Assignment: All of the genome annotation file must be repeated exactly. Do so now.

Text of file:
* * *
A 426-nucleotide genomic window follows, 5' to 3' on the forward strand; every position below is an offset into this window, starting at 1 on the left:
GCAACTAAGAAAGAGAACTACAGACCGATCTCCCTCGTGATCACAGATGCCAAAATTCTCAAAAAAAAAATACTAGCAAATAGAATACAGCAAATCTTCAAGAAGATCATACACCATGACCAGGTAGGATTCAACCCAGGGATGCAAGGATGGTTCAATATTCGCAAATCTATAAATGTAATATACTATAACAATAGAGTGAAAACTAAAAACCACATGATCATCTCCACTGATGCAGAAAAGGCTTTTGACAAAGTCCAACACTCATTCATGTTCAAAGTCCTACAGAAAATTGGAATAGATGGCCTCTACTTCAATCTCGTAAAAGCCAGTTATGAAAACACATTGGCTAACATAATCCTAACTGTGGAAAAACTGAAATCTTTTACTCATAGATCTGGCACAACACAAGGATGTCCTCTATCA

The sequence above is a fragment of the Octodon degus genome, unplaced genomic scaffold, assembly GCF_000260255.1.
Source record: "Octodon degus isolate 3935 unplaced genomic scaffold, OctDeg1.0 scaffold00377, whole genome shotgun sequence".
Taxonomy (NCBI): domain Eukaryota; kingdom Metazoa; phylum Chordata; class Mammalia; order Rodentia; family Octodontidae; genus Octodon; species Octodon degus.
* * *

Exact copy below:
A 426-nucleotide genomic window follows, 5' to 3' on the forward strand; every position below is an offset into this window, starting at 1 on the left:
GCAACTAAGAAAGAGAACTACAGACCGATCTCCCTCGTGATCACAGATGCCAAAATTCTCAAAAAAAAAATACTAGCAAATAGAATACAGCAAATCTTCAAGAAGATCATACACCATGACCAGGTAGGATTCAACCCAGGGATGCAAGGATGGTTCAATATTCGCAAATCTATAAATGTAATATACTATAACAATAGAGTGAAAACTAAAAACCACATGATCATCTCCACTGATGCAGAAAAGGCTTTTGACAAAGTCCAACACTCATTCATGTTCAAAGTCCTACAGAAAATTGGAATAGATGGCCTCTACTTCAATCTCGTAAAAGCCAGTTATGAAAACACATTGGCTAACATAATCCTAACTGTGGAAAAACTGAAATCTTTTACTCATAGATCTGGCACAACACAAGGATGTCCTCTATCA

The sequence above is a fragment of the Octodon degus genome, unplaced genomic scaffold, assembly GCF_000260255.1.
Source record: "Octodon degus isolate 3935 unplaced genomic scaffold, OctDeg1.0 scaffold00377, whole genome shotgun sequence".
Taxonomy (NCBI): domain Eukaryota; kingdom Metazoa; phylum Chordata; class Mammalia; order Rodentia; family Octodontidae; genus Octodon; species Octodon degus.